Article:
Although they often get a bad rep, Members of Parliament have a powerful role that can be used to change attitudes, alter the law and even challenge the government.
Our elected representatives are key players in protecting and protecting and promoting human rights. In June 2017, for example, MP Stella Creasy’s proposed amendment to the Queen’s Speech in June forced the UK Government to allow Northern Irish women access to NHS-funded abortions in Great Britain.
Equally, a good international example of the power of parliaments is the recent repeal of ‘rape clauses’ in Jordan and Lebanon, which allowed rapists to escape punishment if they marry their victims. As noted by the Jordanian Member of Parliament, Wafa Bani Mustafa, “changing the legislation is a vital part of changing society”.
The jobs of a parliament are to make law, hold the government to account, but most importantly represent the people. Parliamentary activity covers the entire spectrum of political, civil, economic, social and cultural rights and so has an immediate impact on all areas of our lives – so make sure your voice is heard!
Know your representatives – and speak to them
Image Credit: UK Parliament / Flickr
In the UK your representative is your Member of Parliament (MP). In Wales it’s your Assembly Member (AM), in Scotland it’s your Member of the Scottish Parliament (MSP) and in Northern Ireland it’s your Member of the Legislative Assembly (MLA). If you’re not sure who’s who, you can always check online.
You can request that your representative ask oral or written questions to Ministers about your human rights concerns, ask that they vote on a particular issue and even request that they commission research for you.
Got evidence? Share it with them
Image Credit: National Welsh Assembly / Flickr
Parliamentary Committees are seen as the ‘workhorses’ of the institution. They undertake inquiries into specific issues, as well as scrutinising legislation and the government’s budget. There are specific committees that look at human rights in the UK Parliament, National Assembly for Wales, Scottish Parliament and Northern Ireland Assembly.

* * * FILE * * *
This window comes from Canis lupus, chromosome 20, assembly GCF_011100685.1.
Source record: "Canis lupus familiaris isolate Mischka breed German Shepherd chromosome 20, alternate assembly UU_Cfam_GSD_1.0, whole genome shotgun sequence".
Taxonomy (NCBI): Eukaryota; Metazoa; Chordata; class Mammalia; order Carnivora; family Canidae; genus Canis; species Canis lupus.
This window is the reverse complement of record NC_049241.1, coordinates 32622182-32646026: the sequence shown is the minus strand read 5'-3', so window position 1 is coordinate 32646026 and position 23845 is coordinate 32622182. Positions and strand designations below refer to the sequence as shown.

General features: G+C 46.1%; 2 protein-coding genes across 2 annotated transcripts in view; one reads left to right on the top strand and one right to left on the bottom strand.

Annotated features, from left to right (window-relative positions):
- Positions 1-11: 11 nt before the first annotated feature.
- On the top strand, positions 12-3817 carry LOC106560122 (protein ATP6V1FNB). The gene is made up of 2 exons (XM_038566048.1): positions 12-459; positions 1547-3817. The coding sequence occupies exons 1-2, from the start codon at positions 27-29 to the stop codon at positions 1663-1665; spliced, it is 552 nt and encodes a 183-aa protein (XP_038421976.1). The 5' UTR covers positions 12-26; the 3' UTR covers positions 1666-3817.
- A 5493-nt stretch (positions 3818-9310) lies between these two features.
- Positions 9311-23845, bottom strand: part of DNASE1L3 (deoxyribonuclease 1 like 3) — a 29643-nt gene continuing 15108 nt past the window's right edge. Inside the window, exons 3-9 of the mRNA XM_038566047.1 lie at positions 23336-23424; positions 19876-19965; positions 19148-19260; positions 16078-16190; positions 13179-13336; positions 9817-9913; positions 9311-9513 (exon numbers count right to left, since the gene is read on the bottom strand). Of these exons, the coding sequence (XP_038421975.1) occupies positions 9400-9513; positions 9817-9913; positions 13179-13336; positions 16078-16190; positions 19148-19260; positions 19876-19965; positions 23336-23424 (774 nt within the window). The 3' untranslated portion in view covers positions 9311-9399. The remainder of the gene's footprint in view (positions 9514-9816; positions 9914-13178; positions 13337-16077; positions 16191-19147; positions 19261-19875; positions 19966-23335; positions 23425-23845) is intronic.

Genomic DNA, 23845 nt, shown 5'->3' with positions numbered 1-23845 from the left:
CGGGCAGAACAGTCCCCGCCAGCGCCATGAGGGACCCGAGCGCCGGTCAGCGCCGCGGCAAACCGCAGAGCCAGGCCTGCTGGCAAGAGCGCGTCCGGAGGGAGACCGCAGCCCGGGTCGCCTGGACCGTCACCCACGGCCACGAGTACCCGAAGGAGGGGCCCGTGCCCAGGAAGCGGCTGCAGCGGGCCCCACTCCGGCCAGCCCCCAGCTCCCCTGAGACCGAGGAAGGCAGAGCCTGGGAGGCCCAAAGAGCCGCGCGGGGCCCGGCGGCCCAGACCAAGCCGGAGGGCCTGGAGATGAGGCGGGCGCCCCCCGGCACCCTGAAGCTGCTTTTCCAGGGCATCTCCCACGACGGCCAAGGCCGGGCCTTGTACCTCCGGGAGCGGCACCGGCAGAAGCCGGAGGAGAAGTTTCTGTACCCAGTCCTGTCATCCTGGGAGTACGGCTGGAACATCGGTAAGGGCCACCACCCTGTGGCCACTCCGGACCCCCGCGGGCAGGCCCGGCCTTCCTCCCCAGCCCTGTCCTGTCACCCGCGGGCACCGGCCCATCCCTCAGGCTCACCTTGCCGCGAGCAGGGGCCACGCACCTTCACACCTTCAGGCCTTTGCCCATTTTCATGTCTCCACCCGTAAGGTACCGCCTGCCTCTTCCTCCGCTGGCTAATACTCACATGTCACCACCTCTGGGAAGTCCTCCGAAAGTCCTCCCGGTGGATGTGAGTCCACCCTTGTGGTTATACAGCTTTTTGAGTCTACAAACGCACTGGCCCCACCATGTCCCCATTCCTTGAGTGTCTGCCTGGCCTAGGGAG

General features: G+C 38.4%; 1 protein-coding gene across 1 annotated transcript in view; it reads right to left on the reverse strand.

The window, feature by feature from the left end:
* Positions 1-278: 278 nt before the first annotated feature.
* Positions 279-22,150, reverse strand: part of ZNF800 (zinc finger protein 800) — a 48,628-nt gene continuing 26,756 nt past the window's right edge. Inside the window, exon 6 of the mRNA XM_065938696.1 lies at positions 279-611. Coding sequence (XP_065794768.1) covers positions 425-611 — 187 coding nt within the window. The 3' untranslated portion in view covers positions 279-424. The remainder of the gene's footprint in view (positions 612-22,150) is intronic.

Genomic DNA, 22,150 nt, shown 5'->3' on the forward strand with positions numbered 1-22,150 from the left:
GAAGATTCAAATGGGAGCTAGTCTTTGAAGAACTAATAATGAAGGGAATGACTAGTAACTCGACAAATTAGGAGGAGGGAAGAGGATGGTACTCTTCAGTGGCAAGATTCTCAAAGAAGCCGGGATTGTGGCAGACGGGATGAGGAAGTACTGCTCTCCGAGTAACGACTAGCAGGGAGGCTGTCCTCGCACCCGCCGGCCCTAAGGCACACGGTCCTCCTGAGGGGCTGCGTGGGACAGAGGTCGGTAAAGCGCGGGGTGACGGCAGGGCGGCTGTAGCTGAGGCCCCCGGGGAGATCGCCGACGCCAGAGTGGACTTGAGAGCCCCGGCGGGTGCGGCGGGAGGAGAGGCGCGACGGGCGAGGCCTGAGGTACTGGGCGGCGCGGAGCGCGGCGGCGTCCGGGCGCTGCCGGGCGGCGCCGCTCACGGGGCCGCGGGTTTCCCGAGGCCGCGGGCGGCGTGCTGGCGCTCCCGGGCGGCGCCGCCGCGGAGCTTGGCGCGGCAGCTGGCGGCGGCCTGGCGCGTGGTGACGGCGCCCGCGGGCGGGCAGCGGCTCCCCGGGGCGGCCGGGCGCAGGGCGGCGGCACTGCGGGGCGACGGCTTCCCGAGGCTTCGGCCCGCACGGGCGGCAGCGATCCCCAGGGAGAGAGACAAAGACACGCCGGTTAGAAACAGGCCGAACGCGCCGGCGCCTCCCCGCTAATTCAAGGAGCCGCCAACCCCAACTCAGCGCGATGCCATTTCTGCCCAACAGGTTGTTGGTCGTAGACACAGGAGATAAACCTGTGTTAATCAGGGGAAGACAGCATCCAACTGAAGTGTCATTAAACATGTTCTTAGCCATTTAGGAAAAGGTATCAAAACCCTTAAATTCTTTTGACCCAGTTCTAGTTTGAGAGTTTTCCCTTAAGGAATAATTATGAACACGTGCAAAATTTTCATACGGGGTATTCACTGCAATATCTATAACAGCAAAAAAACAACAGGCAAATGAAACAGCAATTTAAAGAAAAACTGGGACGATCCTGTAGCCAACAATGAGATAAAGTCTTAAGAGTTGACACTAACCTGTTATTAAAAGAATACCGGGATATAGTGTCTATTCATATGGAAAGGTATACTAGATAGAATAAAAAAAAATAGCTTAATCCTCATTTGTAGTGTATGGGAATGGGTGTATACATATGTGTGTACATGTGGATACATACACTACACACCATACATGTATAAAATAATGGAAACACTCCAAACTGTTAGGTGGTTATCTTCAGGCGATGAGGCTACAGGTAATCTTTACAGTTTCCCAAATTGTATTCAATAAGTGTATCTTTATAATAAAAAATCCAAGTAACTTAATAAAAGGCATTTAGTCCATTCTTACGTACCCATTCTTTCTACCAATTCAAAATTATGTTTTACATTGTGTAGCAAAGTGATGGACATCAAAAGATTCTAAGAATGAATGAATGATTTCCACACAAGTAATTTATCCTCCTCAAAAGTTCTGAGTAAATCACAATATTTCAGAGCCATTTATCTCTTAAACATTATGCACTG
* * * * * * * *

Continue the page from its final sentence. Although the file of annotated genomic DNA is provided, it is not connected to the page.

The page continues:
Keep up to date with current inquiries and submit evidence if you have something to say. You can follow the committees’ work on Twitter. The UK Parliament is on @HumanRightsCtte, Wales can be found @SeneddELGC, Scotland at @SP_EHRiC, and Northern Ireland on @NIAssembly.
— Lords AI Committee (@LordsAICom) August 8, 2017
You don’t have to be part of a group or organisation to provide evidence, and many committees run more informal outreach events to gather evidence. The House of Lords Artificial Intelligence Committee anyone?
Start a petition and create change
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Although there are loads of petition websites out there, only parliamentary petitions require elected members to debate an issue in parliament when they reach a certain number of signatures. And they can be incredibly effective: the petition to ‘accept more asylum seekers and increase support for refugee migrants in the UK’ was signed by more than 450,000 people.
When it was debated in the House of Commons in September 2015, the then Prime Minister David Cameron announced that 20,000 more Syrians would be resettled under the Syrian Vulnerable Persons Relocation (VPR) scheme and a further £100m would be spent in humanitarian aid. Petitions systems are available for the UK, Wales and Scotland (and maybe soon in NI).
Get out there and vote, yes, really
Yep, if you’re unhappy with how your elected representative is voting, behaving or campaigning on human rights, you have the opportunity to vote them out every five years. And, of course, the right to free and fair elections is protected by the Human Rights Convention.
Perhaps even try it yourself…
Image Credit: Arnaud Jaegers / Unsplash
If you think that you could be an effective representative of the people, why not try it for yourself? Effective and legitimate parliaments should be representative of the people, but the average politician in the UK is over 50, male, white and from a middle-class background.